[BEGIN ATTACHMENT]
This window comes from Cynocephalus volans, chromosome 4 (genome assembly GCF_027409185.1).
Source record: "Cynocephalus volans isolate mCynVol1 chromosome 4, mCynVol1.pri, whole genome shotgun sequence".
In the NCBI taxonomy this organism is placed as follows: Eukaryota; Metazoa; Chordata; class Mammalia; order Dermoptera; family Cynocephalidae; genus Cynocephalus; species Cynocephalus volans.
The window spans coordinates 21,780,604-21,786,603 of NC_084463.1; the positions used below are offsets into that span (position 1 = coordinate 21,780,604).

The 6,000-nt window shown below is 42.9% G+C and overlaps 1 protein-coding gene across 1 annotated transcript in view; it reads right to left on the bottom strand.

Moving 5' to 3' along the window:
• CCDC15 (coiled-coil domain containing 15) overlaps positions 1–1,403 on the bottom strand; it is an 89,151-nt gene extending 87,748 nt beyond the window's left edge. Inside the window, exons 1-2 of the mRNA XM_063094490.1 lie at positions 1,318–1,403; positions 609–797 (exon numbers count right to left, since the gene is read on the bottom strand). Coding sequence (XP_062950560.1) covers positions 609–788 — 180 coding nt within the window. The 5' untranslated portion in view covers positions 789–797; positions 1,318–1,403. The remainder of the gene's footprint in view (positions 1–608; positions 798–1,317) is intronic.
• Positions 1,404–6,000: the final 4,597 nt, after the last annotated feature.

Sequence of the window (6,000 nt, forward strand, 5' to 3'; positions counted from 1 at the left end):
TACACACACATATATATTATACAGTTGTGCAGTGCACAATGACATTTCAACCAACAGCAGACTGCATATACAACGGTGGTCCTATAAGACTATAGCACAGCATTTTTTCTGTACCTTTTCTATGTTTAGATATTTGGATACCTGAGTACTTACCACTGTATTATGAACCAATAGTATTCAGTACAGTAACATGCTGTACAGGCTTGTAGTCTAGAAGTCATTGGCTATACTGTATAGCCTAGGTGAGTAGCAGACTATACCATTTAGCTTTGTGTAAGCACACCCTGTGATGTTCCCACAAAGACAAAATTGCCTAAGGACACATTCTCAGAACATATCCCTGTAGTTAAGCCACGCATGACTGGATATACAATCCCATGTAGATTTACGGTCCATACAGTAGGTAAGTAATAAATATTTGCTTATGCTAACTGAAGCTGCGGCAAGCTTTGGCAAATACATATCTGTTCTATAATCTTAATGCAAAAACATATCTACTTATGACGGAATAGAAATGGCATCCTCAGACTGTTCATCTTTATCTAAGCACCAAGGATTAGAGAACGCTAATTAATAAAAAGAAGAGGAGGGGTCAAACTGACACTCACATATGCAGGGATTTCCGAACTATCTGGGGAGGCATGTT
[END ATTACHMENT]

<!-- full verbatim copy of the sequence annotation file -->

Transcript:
This window comes from Cynocephalus volans, chromosome 4 (genome assembly GCF_027409185.1).
Source record: "Cynocephalus volans isolate mCynVol1 chromosome 4, mCynVol1.pri, whole genome shotgun sequence".
In the NCBI taxonomy this organism is placed as follows: Eukaryota; Metazoa; Chordata; class Mammalia; order Dermoptera; family Cynocephalidae; genus Cynocephalus; species Cynocephalus volans.
The window spans coordinates 21,780,604-21,786,603 of NC_084463.1; the positions used below are offsets into that span (position 1 = coordinate 21,780,604).

The 6,000-nt window shown below is 42.9% G+C and overlaps 1 protein-coding gene across 1 annotated transcript in view; it reads right to left on the bottom strand.

Moving 5' to 3' along the window:
• CCDC15 (coiled-coil domain containing 15) overlaps positions 1–1,403 on the bottom strand; it is an 89,151-nt gene extending 87,748 nt beyond the window's left edge. Inside the window, exons 1-2 of the mRNA XM_063094490.1 lie at positions 1,318–1,403; positions 609–797 (exon numbers count right to left, since the gene is read on the bottom strand). Coding sequence (XP_062950560.1) covers positions 609–788 — 180 coding nt within the window. The 5' untranslated portion in view covers positions 789–797; positions 1,318–1,403. The remainder of the gene's footprint in view (positions 1–608; positions 798–1,317) is intronic.
• Positions 1,404–6,000: the final 4,597 nt, after the last annotated feature.

Sequence of the window (6,000 nt, forward strand, 5' to 3'; positions counted from 1 at the left end):
TACACACACATATATATTATACAGTTGTGCAGTGCACAATGACATTTCAACCAACAGCAGACTGCATATACAACGGTGGTCCTATAAGACTATAGCACAGCATTTTTTCTGTACCTTTTCTATGTTTAGATATTTGGATACCTGAGTACTTACCACTGTATTATGAACCAATAGTATTCAGTACAGTAACATGCTGTACAGGCTTGTAGTCTAGAAGTCATTGGCTATACTGTATAGCCTAGGTGAGTAGCAGACTATACCATTTAGCTTTGTGTAAGCACACCCTGTGATGTTCCCACAAAGACAAAATTGCCTAAGGACACATTCTCAGAACATATCCCTGTAGTTAAGCCACGCATGACTGGATATACAATCCCATGTAGATTTACGGTCCATACAGTAGGTAAGTAATAAATATTTGCTTATGCTAACTGAAGCTGCGGCAAGCTTTGGCAAATACATATCTGTTCTATAATCTTAATGCAAAAACATATCTACTTATGACGGAATAGAAATGGCATCCTCAGACTGTTCATCTTTATCTAAGCACCAAGGATTAGAGAACGCTAATTAATAAAAAGAAGAGGAGGGGTCAAACTGACACTCACATATGCAGGGATTTCCGAACTATCTGGGGAGGCATGTT